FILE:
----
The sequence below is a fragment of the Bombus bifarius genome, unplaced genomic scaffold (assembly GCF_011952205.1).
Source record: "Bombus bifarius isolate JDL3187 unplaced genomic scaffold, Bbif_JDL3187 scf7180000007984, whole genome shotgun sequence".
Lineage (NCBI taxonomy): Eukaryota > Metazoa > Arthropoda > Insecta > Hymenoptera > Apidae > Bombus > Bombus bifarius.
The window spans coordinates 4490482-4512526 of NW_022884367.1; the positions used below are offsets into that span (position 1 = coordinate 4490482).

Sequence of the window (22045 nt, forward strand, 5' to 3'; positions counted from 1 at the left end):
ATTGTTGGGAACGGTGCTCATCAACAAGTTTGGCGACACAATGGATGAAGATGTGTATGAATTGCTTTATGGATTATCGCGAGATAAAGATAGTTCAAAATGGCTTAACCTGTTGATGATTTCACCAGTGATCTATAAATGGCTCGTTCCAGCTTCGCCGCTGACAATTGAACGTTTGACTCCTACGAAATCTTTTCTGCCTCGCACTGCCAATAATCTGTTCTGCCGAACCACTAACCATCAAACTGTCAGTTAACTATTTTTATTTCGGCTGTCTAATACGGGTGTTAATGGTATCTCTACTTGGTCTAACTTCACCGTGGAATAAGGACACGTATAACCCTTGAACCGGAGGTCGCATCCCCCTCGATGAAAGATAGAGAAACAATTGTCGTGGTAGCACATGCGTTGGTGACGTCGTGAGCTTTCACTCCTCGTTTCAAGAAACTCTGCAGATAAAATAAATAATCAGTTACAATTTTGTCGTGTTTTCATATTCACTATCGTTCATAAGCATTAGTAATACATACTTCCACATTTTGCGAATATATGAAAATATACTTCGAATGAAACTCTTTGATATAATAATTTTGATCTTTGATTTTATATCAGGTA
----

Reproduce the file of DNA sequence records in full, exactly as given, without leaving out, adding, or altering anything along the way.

The sequence below is a fragment of the Bombus bifarius genome, unplaced genomic scaffold (assembly GCF_011952205.1).
Source record: "Bombus bifarius isolate JDL3187 unplaced genomic scaffold, Bbif_JDL3187 scf7180000007984, whole genome shotgun sequence".
Lineage (NCBI taxonomy): Eukaryota > Metazoa > Arthropoda > Insecta > Hymenoptera > Apidae > Bombus > Bombus bifarius.
The window spans coordinates 4490482-4512526 of NW_022884367.1; the positions used below are offsets into that span (position 1 = coordinate 4490482).

Sequence of the window (22045 nt, forward strand, 5' to 3'; positions counted from 1 at the left end):
ATTGTTGGGAACGGTGCTCATCAACAAGTTTGGCGACACAATGGATGAAGATGTGTATGAATTGCTTTATGGATTATCGCGAGATAAAGATAGTTCAAAATGGCTTAACCTGTTGATGATTTCACCAGTGATCTATAAATGGCTCGTTCCAGCTTCGCCGCTGACAATTGAACGTTTGACTCCTACGAAATCTTTTCTGCCTCGCACTGCCAATAATCTGTTCTGCCGAACCACTAACCATCAAACTGTCAGTTAACTATTTTTATTTCGGCTGTCTAATACGGGTGTTAATGGTATCTCTACTTGGTCTAACTTCACCGTGGAATAAGGACACGTATAACCCTTGAACCGGAGGTCGCATCCCCCTCGATGAAAGATAGAGAAACAATTGTCGTGGTAGCACATGCGTTGGTGACGTCGTGAGCTTTCACTCCTCGTTTCAAGAAACTCTGCAGATAAAATAAATAATCAGTTACAATTTTGTCGTGTTTTCATATTCACTATCGTTCATAAGCATTAGTAATACATACTTCCACATTTTGCGAATATATGAAAATATACTTCGAATGAAACTCTTTGATATAATAATTTTGATCTTTGATTTTATATCAGGTA